Posts Tagged ‘desserts’


It’s been quite a while since I wrote my last blog post.  I don’t exactly know why I stopped. Maybe I felt I had run out of things to say. Maybe I just got lazy.  Maybe I wondered if I had been at it so long that I couldn’t write another recipe that was interesting.  But if I really wanted to speak the truth I think that after I lost my oldest son to lung cancer, my heart just wasn’t interested in doing too much of anything other than watching my grandchildren grow up, particularly our youngest granddaughter who is 15 years younger than our middle granddaughter. Watching her as she celebrates her birthdays gives us one more chance to feel the joy of watching a little one grow up to be an amazing adult.

One day last week the thought came to me that I’d like to be back at it.  So here I am.  I hope that I have a little stick-to-it still in my bones and that I will keep writing recipes for years to come.  More than anything, I would love to hear from you if you come across the blog. I would love to hear about the foods you enjoy, favorite recipes, and, of course, tell me if you enjoy the blog or even if you hate it.  If the latter I’ll try to do a better job.


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Every night after dinner Steve says “Do we have any cake?”  and most nights I give a negative nod.  But, once in awhile I decide to take pity on him and make a simple cake to offer with a cup of decaf.  The problem with cake making is that Steve eats one dainty slice and forgets about it while I am left to devour the remains.  I have a terrible sweet tooth which makes eating an entire cake not difficult to do – over a few days, of course.  Since I am always trying to watch my weight (and not watch it increase) this is not something I like to do so cake making isn’t often on my list of kitchen chores.  Since Steve prefers a simple cake – pound cake, angel food, spice – I can always quickly put together a plain cake from memory.  Here is a chocolate version of bundt cake that is easy to make and keeps well over a few days, well-wrapped in the fridge.  If desired, you can add a cup of chopped nuts or chocolate chips or other flavored chips to the cake or drizzle the top with a glaze or sprinkle with confectioners’ sugar.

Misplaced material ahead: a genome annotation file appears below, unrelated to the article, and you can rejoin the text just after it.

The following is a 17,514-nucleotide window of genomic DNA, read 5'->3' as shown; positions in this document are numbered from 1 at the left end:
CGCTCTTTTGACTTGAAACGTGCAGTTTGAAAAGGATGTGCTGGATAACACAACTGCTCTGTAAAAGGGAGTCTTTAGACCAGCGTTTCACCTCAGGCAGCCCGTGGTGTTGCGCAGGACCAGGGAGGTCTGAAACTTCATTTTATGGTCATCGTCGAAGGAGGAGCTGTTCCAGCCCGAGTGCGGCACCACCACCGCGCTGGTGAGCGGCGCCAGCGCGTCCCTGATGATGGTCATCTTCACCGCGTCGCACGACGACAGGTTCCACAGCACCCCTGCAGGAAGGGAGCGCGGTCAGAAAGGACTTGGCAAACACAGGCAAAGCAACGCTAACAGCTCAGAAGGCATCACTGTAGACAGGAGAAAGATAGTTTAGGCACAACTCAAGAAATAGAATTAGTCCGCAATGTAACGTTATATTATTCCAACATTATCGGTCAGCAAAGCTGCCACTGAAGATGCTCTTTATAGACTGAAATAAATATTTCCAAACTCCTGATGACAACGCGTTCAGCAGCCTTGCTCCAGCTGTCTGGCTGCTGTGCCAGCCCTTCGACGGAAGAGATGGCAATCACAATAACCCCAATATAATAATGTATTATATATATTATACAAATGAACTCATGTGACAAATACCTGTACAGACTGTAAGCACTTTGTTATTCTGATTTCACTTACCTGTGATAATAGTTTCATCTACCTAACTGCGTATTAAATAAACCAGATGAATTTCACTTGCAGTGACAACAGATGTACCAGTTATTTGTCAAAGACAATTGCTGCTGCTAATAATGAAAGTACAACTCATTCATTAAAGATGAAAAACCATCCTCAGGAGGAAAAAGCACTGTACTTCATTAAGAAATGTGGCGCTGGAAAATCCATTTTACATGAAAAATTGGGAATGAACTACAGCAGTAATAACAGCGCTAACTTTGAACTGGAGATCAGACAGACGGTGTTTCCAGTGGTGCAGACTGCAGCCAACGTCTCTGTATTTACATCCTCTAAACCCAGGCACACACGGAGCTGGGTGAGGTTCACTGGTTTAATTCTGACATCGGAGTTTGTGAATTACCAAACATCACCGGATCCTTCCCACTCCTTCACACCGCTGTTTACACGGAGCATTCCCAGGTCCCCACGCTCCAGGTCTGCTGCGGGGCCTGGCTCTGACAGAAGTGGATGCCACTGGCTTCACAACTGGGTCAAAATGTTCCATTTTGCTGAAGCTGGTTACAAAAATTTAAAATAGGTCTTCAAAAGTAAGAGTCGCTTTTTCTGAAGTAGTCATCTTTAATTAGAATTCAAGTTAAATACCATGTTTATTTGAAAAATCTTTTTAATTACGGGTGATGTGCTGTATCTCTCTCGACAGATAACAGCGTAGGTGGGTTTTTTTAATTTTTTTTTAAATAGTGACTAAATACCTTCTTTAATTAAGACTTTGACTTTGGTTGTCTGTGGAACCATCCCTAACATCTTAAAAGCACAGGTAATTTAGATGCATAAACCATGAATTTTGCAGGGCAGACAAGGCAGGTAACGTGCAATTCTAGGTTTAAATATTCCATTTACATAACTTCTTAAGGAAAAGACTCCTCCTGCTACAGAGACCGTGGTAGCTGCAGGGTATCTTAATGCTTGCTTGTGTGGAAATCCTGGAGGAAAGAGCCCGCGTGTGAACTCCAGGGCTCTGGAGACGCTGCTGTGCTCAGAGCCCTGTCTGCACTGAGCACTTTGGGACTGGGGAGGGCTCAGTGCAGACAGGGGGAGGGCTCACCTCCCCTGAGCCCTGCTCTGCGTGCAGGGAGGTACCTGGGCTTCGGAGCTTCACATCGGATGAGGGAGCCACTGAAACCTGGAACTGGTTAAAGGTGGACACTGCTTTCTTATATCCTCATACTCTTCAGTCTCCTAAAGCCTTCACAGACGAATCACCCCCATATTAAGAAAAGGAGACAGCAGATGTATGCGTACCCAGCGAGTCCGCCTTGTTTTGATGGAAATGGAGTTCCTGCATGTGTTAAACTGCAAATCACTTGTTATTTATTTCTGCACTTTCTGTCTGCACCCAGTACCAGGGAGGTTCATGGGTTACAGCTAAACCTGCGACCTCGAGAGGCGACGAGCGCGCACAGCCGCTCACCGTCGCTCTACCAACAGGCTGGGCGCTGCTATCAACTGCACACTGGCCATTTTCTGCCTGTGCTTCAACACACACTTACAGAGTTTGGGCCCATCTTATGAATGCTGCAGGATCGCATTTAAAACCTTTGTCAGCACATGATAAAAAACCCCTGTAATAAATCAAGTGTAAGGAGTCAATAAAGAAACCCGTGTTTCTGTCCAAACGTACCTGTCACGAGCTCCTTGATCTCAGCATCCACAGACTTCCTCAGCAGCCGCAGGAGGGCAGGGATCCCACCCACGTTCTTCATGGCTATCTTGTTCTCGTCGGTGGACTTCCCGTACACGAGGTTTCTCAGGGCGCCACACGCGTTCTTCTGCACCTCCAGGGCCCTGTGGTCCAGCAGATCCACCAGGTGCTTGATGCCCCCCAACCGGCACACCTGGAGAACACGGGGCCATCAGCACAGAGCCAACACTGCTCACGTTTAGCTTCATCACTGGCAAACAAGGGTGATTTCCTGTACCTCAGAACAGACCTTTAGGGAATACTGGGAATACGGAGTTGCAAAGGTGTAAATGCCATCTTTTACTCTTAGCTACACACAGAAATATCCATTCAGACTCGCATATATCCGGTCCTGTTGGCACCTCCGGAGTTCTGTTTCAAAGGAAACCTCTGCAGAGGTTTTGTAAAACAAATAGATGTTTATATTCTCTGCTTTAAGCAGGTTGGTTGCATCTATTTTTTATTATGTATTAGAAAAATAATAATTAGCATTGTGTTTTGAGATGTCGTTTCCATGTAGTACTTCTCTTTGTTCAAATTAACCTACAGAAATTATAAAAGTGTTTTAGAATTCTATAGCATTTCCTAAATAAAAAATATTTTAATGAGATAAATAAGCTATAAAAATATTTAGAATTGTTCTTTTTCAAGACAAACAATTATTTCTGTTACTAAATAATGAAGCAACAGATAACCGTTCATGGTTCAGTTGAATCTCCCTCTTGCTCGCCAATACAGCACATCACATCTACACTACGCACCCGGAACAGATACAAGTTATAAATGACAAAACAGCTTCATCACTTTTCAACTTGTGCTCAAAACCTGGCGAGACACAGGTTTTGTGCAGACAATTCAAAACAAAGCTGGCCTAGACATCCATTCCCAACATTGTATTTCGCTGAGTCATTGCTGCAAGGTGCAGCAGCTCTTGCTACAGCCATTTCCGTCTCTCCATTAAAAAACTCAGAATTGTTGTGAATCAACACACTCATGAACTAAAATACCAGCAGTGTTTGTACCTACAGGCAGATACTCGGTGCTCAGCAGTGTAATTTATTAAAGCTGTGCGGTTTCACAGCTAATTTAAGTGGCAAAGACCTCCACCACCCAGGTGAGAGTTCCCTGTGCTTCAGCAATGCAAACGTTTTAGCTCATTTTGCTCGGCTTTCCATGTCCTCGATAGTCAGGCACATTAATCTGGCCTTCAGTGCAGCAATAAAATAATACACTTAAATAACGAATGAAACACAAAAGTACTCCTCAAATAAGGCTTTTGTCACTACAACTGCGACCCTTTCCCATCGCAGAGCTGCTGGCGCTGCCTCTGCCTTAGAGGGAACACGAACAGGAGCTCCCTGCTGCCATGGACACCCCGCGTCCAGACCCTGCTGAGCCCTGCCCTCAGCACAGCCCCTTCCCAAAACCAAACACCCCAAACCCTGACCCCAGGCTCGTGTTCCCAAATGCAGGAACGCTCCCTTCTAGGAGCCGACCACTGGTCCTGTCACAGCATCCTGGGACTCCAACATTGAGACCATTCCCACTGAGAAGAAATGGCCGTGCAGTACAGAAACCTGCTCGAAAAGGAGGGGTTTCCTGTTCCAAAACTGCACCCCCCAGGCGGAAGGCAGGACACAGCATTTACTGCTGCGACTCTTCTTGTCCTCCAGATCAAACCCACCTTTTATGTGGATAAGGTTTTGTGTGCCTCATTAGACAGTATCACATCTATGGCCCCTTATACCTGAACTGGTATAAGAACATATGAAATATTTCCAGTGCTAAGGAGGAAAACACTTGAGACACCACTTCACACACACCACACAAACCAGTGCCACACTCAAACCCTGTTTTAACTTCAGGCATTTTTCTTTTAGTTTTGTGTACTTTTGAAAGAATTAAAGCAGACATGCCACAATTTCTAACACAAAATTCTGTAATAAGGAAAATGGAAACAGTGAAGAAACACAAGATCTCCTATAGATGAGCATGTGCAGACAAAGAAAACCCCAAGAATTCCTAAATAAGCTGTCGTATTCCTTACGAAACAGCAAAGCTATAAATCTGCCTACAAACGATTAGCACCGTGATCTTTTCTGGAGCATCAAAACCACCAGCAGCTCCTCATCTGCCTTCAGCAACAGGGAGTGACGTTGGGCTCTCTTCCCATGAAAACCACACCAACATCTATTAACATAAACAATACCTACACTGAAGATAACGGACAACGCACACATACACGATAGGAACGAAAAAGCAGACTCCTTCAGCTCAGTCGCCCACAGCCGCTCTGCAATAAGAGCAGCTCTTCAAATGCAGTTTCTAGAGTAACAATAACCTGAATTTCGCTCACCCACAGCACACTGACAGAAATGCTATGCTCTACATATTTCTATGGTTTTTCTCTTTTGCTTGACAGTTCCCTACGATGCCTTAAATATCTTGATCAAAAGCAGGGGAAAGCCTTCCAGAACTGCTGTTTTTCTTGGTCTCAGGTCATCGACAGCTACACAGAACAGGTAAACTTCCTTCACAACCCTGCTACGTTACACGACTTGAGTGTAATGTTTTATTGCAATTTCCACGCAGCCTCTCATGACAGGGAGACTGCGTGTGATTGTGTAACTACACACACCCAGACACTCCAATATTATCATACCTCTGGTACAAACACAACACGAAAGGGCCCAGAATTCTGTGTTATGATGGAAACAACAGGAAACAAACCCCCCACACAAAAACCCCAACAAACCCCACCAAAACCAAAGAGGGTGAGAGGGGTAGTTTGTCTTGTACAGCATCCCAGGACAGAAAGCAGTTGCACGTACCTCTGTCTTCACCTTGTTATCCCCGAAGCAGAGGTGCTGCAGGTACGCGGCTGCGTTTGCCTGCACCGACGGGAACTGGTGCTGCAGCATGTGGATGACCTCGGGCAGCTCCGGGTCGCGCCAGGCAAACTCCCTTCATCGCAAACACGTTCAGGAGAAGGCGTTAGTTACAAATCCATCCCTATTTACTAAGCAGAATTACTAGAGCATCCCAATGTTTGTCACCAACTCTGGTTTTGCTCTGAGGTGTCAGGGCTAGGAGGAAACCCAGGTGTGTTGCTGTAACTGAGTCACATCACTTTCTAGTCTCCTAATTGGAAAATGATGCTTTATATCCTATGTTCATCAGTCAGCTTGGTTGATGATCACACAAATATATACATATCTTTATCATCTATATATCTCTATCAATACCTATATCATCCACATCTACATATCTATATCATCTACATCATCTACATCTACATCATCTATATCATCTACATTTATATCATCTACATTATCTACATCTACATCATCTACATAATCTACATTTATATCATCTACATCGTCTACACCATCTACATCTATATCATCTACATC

Makes one cake

1 cup unsalted butter, at room temperature
1 ½ cups sugar
2 ¼ cups sifted flour
¾ cup sifted dark cocoa powder
2 teaspoons baking powder
¼ teaspoon salt
4 large eggs, at room temperature
1 cup milk
2 teaspoons pure vanilla extract

Preheat the oven to 350°F.
Lightly coat the interior of a bundt cake pan with butter and flour or with nonstick baking spray. Set aside.
Place the butter in the bowl of a standing electric mixer fitted with the paddle and beat on low to soften.  Add the sugar, raise the speed to medium, and beat until light and creamy.
Combine the flour, cocoa powder, baking powder, and salt.  Begin adding the flour mixture to the creamed mixture, a little at a time, alternately adding the milk and one egg.  When all of the ingredients have been blended in, add the vanilla and beat to incorporate.
Pour the batter into the prepared pan, smoothing the top.  Transfer to the preheated oven and bake for about 40 minutes or until the edges pull away from the pan and a cake tester inserted into the center comes out clean.
Remove from the oven and invert the pan onto a wire pan.  Lift off the pan and allow the cake to cool before cutting or covering with a glaze.